Research involving surface modification has been an ongoing area of interest for many years and it impacts a variety of fields. Surface modification plays a critical role in fields as diverse as production of anti-fouling coatings to prevent protein adsorption, which affects tissure engineering, biosensors and blood control devices1; to “SMART” surfaces with on/off switchability resulting from outside stimulation by light2, heat, or electrochemical, chemical or mechanical triggers3, which relates to cell research and drug delivery. Gaining a better understanding of the modification process helps researchers optimize their modification approach.
Polymerization is one mode for layer by layer deposition onto a surface. The kinetically controlled self assembly of supramolecular polymers is a challenge, particularly when related to the surface confinement of dynamic supramolecular materials. The research outlined here involves the use of designed amphiphiles to prepare such materials4. Amphiphiles are compounds that are both hydrophilic (aqueous soluble) and lipophilic (fat soluble). Amphiphiles are synthetic or natural molecules that can self-assemble into various structures including micelles, vesicles, nanotubes, nanofibers, and lamellae5. Researchers in this study designed cationic and anionic dendritic peptide amphiphiles, using an alternating lysine-methionine or glutamic acid-methionine sequence4.
Surface plasmon resonance (SPR) is an attractive technique to monitor mass changes occurring on a gold-layered sensor chip. SPR can be used to follow the self-assembly process and/or polymerization of molecules on a gold surface in real-time. The researchers whose work is summarized here used Reichert’s SR7500DC surface plasmon resonance (SPR) system to follow both the layer upon layer adsorption of material to the surface as well as the desorption when acid and/or base was applied. Reichert’s SR7500C system also allows the user to vary the temperature of the sensor chip over a wide range and study its effect. By carrying out temperature dependent surface plasmon resonance (SPR) experiments, these researchers were able to elucidate the kinetic parameters that dictate the surface confined self-assembly, as well as the viscoelastic properties of the supramolecular copolymer that was produced4.
Researchers can vary functional groups on monomers to control how the molecules self- assemble on a surface. This affects the properties of the coatings that are produced including such things as wettability, anti-fouling capability and biocompatibility for cell adherence. For this study, oppositely charged methionine comonomers were chosen which become one-dimensional supramolecular copolymers via a combination of attractive Coulomb interactions, hydrogen bonding and hydrophobic shielding. Generally, both comonomers are able to bind to metal surfaces and can then act as initiated self- assembled monolayers4. Building on prior work6, researchers integrated N-terminal dendritic triethylene glycol chains into their monomers in order to obtain surface-confined copolymers that are much more water soluble and can be desorbed more conveniently after assembly4.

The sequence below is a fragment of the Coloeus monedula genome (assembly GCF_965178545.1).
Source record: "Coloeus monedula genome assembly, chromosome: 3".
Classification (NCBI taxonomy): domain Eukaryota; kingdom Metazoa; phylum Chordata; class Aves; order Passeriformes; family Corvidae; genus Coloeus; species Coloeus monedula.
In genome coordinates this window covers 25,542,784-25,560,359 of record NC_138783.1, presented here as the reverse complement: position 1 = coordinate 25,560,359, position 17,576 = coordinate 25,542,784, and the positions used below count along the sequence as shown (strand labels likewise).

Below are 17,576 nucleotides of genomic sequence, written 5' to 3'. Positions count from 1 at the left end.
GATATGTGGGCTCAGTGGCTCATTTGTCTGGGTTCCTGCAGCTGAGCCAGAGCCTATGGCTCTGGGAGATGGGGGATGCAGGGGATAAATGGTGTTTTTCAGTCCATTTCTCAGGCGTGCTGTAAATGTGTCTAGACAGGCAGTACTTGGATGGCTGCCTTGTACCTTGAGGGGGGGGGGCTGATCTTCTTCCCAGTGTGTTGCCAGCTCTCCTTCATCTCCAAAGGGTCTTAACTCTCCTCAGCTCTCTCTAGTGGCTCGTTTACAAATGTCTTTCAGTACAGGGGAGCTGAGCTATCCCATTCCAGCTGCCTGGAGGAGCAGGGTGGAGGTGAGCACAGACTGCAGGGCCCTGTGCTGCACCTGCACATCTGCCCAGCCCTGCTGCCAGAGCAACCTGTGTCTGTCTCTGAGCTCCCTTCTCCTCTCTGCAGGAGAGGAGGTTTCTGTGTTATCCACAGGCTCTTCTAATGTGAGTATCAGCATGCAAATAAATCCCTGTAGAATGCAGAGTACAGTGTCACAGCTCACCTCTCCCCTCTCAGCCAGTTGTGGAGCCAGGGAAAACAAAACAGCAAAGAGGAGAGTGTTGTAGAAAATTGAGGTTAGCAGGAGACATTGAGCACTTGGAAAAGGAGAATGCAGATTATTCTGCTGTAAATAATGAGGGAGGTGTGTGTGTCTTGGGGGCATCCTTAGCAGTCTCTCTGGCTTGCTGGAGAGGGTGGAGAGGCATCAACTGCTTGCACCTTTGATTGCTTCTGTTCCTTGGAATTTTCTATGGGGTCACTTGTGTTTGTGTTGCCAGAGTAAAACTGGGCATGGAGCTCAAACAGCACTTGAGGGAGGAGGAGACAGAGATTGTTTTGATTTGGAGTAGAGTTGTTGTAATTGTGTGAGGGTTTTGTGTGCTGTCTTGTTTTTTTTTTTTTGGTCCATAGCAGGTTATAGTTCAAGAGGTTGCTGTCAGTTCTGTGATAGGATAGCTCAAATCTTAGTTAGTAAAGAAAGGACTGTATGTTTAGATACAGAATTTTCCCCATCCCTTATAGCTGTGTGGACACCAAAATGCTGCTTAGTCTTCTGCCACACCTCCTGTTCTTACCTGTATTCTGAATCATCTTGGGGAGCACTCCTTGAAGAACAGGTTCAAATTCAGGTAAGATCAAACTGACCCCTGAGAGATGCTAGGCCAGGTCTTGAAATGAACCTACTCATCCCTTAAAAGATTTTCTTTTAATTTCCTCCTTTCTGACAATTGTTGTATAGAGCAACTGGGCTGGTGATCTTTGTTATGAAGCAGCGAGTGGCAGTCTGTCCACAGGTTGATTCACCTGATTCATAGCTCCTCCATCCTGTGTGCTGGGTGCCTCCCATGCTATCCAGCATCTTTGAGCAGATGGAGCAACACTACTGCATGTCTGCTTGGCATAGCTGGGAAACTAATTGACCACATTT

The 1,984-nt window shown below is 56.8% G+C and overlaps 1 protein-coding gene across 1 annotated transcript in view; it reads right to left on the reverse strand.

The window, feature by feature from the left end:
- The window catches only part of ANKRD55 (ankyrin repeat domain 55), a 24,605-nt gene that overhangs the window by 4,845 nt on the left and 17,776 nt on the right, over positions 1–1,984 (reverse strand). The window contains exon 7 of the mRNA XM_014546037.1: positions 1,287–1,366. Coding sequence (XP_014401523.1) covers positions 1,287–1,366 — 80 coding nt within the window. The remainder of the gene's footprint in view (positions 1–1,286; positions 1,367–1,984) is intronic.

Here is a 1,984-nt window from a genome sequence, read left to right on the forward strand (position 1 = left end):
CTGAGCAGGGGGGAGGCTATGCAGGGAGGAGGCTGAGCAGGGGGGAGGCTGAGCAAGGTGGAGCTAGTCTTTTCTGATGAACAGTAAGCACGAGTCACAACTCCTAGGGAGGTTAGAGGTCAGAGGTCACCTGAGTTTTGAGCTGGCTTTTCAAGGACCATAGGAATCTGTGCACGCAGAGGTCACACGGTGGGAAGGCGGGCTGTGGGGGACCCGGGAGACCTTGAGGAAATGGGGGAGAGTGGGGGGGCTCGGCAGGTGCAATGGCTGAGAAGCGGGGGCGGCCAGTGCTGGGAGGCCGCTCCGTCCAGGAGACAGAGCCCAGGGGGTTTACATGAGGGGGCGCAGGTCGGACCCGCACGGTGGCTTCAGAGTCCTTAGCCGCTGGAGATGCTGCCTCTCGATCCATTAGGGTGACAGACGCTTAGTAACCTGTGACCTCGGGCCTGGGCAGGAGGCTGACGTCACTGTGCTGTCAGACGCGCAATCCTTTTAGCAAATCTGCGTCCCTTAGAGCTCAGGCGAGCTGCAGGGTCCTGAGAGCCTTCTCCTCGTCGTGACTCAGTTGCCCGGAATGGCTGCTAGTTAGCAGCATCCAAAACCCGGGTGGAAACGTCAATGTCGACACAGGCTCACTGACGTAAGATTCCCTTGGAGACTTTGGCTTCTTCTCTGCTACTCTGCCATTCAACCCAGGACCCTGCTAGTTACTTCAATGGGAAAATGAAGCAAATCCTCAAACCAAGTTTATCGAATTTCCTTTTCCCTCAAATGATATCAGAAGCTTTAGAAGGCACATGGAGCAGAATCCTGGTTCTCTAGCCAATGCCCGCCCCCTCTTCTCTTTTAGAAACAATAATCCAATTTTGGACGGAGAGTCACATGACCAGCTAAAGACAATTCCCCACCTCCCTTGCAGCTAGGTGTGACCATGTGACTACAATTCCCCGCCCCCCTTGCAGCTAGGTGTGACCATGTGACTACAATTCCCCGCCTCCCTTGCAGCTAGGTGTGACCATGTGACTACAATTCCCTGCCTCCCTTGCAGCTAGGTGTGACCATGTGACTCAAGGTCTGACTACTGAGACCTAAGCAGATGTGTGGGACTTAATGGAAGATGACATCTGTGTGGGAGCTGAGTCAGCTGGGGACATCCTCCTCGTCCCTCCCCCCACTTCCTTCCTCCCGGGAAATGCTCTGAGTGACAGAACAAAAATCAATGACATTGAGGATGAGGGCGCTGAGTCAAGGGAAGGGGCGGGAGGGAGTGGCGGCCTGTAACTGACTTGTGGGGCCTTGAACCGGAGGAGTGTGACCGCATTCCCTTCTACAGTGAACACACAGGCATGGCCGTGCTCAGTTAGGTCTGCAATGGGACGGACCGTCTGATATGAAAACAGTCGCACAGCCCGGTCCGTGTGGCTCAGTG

The first step in the process was to saturate bare gold chips with one monomer and then wait for a good baseline to be established. This saturated SPR response corresponds to a saturated self-assembled monolayer. Next, researchers alternated injections of positively and negatively charged monomers (seen as stepwise changes in refractive index in Figure 1) to form ordered polymer brushes on the surfaces. These brushes were very stable, and stayed kinetically trapped on the surface, even after flushing with near neutral phosphate buffer for more than 1 hour (seen as a refractive index plateau in Figure 1).
To study its effect, temperature was also varied (each temperature was run as a separate experiment). It was found that as temperature was increased, the SPR refractive index shift increased but in a non-linear manner (examples of results for 2 temperatures are shown in Figure 1). These results indicated to researchers that the temperature dependence is likely due to desolvation of the triethylene glycol chains at higher temperatures which would favor monomer interactions due to both a decrease in steric demand and an increase in hydrophobic shielding after desolvation of the hydration layer4. In addition, entropy-driven multivalent Coulomb interaction between oppositely charged monomers and the associated release of counterions would also be more dominant at higher temperatures and would increase the thermodynamic driving force for comonomer binding4. After responses stabilized, alternating washes of NaOH and HCl solutions were used to remove the brushes by quenching the intermolecular Coulomb interactions via protonation or deprotonation of the carboxylate or ammonium side chains. An example of a run at 30 degrees C is shown in Figure 2.